Joelle is reading “Tears We Cannot Stop” by Michael Eric Dyson. Each in this collection of sermons is addressed to “Beloved,” meaning White America. Sometimes heartbreaking, sometimes hopeful, always thought-provoking, this book is a gift we should all receive with grace and gratitude.
Steve G is reading “A Totem Pole History”. This story of a Lummi carver (Joseph Hillaire) includes tales of a totem pole he created that traveled around the country. The book, which contains many photographs, is written by his daughter and cultural historian, Pauline Hillaire.
We’re starting a new series on the blog! In addition to “Friends Recommend,” which shares what the Board Members of The Friends of The Seattle Public Library are reading, welcome to “Found Objects.” This will highlight some of the heartwarming, humorous, and unique items volunteers find in donated books.
This first one is so sweet. A young reader wants to pass her love of a favorite book along and encourage someone else to enjoy.
Elaine read “My Grandfather Would Have Shot Me” in book club. Jennifer Teege, a Black woman, discovered her grandfather was a notorious Nazi war criminal. She tells her story in just over 200 enticing pages.
Rona is reading “A Year of Living Danishly.” This “really interesting” book was written by a woman (Helen Russell) trying to figure out why Denmark is always rated as happiest nation.
Will is into “The Framers’ Coup,” by Michael Karman. It uncovers the politics of all the deals that had to be made to get the constitution written.
I visited the Book Sorting facility last week, where our faithful volunteers furiously file through donations for the Huge Book Sale. I got to see this one-of-a-kind treasure: a book autographed to John Steinbeck (of “Grapes of Wrath” fame) from Isak Dinesen (of “Out of Africa” fame). Apparently they were at a party together in New York! Unfortunately for you Steinbeck and/or Dinesen lovers, the book has already sold.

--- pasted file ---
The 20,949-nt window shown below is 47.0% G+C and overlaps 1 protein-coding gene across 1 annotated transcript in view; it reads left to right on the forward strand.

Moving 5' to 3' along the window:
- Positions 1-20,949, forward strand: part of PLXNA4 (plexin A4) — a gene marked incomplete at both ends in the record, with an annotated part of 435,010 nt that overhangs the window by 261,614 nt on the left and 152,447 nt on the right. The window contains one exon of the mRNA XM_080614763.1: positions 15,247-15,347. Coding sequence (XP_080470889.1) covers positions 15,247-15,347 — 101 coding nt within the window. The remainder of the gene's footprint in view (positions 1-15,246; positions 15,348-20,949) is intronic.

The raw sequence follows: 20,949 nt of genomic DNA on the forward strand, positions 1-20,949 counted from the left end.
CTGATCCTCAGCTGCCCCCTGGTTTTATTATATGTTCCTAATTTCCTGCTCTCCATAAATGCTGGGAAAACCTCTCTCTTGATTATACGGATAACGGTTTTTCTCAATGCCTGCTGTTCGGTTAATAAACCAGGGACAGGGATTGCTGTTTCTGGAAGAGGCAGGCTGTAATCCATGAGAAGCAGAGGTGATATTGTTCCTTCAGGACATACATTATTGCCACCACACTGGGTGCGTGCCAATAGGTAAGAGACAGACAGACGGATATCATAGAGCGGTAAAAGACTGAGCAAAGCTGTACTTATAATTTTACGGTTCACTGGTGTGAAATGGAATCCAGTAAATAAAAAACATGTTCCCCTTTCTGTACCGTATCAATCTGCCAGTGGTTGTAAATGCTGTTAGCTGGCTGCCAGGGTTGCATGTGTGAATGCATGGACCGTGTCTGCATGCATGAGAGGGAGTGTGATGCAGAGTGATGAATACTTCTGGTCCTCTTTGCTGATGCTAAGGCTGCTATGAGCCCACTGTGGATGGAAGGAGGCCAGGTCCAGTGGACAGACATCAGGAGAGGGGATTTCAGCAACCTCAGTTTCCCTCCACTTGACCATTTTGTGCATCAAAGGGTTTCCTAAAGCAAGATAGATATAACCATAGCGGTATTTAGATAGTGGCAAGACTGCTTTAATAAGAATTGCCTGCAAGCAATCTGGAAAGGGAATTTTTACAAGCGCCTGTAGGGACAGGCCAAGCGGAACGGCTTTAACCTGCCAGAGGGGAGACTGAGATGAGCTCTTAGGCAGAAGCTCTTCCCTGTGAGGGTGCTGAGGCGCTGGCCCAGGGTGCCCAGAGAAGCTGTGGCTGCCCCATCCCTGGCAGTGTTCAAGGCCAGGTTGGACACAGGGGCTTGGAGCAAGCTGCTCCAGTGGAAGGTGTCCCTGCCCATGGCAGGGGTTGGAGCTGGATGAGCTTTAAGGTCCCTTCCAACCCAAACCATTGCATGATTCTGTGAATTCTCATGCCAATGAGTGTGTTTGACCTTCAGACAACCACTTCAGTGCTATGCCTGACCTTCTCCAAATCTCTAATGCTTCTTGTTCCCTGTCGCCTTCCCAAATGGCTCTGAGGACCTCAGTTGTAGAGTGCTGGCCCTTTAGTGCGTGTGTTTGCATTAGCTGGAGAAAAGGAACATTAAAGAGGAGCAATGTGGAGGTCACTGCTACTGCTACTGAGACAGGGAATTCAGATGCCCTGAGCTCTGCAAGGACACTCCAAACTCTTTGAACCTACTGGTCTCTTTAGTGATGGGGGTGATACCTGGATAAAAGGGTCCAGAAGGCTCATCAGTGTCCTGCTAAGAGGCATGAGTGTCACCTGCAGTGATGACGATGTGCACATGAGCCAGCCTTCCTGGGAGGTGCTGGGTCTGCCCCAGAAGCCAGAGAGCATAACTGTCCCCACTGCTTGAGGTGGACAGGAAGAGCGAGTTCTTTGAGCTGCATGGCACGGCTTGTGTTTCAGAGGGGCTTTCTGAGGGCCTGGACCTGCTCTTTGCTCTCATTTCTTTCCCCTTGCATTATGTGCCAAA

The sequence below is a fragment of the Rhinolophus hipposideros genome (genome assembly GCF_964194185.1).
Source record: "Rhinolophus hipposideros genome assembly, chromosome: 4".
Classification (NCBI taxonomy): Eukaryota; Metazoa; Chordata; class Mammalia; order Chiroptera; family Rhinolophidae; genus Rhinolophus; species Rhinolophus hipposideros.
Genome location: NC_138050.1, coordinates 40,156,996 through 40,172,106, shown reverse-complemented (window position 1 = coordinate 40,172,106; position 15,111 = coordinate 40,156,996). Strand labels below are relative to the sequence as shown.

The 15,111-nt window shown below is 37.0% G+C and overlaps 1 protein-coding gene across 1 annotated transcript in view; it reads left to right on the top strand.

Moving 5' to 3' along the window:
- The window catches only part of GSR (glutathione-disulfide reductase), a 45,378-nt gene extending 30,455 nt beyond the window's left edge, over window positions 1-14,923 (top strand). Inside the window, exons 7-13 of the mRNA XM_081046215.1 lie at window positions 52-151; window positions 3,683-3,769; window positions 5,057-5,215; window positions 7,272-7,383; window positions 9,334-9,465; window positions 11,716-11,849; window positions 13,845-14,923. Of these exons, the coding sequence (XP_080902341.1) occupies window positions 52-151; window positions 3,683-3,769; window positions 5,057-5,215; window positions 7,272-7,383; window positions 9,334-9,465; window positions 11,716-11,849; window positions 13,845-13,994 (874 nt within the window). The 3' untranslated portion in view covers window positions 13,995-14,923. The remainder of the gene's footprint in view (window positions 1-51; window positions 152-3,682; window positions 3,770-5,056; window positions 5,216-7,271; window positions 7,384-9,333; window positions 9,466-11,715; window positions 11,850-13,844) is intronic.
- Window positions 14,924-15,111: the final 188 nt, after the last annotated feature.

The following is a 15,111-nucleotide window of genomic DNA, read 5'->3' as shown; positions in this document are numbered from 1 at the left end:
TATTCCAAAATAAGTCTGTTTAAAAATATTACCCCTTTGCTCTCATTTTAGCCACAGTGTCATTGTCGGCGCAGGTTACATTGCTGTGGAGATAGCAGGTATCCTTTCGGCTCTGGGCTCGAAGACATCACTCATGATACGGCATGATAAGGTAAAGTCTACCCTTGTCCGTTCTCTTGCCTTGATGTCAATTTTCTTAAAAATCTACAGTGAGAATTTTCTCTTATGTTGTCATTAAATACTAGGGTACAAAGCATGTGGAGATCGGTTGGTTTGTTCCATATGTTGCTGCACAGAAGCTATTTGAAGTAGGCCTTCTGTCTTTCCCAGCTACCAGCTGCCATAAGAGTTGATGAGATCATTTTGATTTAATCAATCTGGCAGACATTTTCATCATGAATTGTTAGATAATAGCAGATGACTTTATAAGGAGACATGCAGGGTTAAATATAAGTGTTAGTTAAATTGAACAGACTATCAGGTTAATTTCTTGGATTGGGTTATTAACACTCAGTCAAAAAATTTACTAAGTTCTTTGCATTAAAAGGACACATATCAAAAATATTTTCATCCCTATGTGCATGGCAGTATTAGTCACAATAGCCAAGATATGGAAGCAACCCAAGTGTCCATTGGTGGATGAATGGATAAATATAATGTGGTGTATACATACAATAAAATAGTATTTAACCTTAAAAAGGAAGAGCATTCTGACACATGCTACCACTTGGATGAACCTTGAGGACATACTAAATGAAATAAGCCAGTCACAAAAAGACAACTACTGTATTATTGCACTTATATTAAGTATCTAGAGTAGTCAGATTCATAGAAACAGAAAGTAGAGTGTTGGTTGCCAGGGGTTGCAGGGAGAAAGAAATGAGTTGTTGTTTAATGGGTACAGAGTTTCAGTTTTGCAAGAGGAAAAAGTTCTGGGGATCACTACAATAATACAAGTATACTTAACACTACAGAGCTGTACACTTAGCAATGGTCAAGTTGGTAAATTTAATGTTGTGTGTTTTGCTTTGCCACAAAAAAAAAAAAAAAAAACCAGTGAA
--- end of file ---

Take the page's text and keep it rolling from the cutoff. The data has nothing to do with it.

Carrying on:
The Friends of The Seattle Public Library often receive interesting and/or rare donations. Recently someone donated “My Fight for Birth Control” by Margaret Sanger – an autographed copy, complete with her secretary’s business card! Sanger was an early advocate for family planning.
In this 1931 autobiography she writes, “Early in the year 1912, I came to a realization that my work as a nurse and my activities in social service were useless to relieve the misery I saw all about me. Were it possible for me to depict the revolting conditions existing in the homes of some of the women I attended in that one year, one would find it hard to believe.”
“I resolved that American women should have knowledge of contraception. I would strike out — I would scream from the housetops. I would tell the world what was going on in the lives of these poor women. I would be heard. No matter what it should cost, I would be heard.” Her legacy certainly lives on today, albeit in uncertain times.
Keep an eye out on our website for sale information.
As we get ready for the Huge Book Sale, our friends at the book sorting facility have some gems to share. Did you know that Dr. Seuss had a bit of a racy side? Check out this book for sale through The Friends of The Seattle Public Library. It even has a matching Seuss bookmark!